This phenomenon perhaps starts in 2007 with “Tell Me,” one of the first dances to attract widespread media attention. Companies realized that catchy moves were a way to garner free press for new releases, and began to up their ante in a search of the next dance sensation. One of the places they turned to was the Internet – where dancers were in the early stages of experimenting with YouTube, uploading short, grainy clips of their own pieces. While many were professionals in the industry, and had joined dance crews, entered competitions and worked for major pop stars, their videos were intended for the appreciation of a niche group of fellow artists.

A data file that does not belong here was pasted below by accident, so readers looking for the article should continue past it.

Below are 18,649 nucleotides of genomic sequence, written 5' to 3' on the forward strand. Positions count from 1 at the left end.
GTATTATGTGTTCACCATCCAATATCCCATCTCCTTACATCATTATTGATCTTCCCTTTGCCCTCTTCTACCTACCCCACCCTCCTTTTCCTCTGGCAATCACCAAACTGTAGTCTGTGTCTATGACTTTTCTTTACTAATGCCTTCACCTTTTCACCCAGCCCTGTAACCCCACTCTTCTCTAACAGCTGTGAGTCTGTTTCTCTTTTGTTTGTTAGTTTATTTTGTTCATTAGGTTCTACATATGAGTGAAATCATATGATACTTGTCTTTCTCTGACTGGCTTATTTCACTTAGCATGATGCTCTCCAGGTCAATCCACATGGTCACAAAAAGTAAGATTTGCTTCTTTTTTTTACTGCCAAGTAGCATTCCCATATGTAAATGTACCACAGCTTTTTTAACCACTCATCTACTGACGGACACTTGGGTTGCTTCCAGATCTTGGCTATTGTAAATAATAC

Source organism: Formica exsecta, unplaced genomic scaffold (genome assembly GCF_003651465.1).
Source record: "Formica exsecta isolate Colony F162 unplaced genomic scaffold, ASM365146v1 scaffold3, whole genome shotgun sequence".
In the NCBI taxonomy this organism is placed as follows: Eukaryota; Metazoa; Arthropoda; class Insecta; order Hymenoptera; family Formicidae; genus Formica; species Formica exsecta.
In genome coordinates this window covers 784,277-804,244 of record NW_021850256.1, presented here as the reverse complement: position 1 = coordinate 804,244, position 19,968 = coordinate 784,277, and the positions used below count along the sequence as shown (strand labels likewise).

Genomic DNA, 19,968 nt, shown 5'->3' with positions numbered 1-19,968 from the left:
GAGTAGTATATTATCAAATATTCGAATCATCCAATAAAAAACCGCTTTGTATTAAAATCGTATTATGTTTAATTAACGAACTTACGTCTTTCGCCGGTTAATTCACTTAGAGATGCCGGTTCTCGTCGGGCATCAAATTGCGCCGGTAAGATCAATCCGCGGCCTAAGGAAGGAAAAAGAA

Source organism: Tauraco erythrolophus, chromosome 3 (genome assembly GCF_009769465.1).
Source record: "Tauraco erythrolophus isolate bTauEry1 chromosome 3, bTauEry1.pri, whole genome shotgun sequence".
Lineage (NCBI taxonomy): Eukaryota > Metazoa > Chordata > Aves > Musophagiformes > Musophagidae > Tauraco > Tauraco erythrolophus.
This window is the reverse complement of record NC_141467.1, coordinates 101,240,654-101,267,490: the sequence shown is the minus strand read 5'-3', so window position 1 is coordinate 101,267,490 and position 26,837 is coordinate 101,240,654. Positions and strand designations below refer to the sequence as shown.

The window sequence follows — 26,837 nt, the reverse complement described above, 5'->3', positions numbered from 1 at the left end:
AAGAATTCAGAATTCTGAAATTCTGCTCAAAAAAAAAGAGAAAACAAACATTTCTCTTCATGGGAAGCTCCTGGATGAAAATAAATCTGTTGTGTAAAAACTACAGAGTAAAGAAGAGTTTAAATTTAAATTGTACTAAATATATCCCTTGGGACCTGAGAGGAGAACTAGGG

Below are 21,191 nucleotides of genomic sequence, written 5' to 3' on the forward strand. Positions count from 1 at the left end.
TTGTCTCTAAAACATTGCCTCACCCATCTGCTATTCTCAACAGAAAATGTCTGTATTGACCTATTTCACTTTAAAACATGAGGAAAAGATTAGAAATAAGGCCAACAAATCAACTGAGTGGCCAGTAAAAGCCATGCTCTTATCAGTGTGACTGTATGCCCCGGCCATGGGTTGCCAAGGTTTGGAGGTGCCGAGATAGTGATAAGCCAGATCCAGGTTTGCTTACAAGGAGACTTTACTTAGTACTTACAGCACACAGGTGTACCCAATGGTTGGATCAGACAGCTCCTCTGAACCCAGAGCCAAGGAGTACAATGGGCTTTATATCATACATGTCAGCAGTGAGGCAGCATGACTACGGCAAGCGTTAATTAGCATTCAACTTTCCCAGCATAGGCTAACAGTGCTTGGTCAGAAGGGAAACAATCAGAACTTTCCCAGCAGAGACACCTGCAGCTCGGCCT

“I never thought of being a choreographer…or a K-pop choreographer,” said Japanese dancer Rino Nakasone in an interview with Asia Pacific Arts. “SM Entertainment just found me [online], and asked me to choreograph for SHINee’s debut song.” Originally a backup dancer for Janet Jackson and one of Gwen Stefani’s Harajuku Girls, Nakasone has become one of K-pop’s most prolific choreographers, working with SM to produce some of their most famous dances (SHINee’s “Lucifer,” SNSD’s “Genie,” f(x)’s “Nu ABO”). She notes that it was unexpectedly K-pop fans who first began breaking down her dances: “I just made it up and then people named the moves I made. Like “Genie,” [the fans] made a name for the leg move…I’m surprised that that’s what they saw.”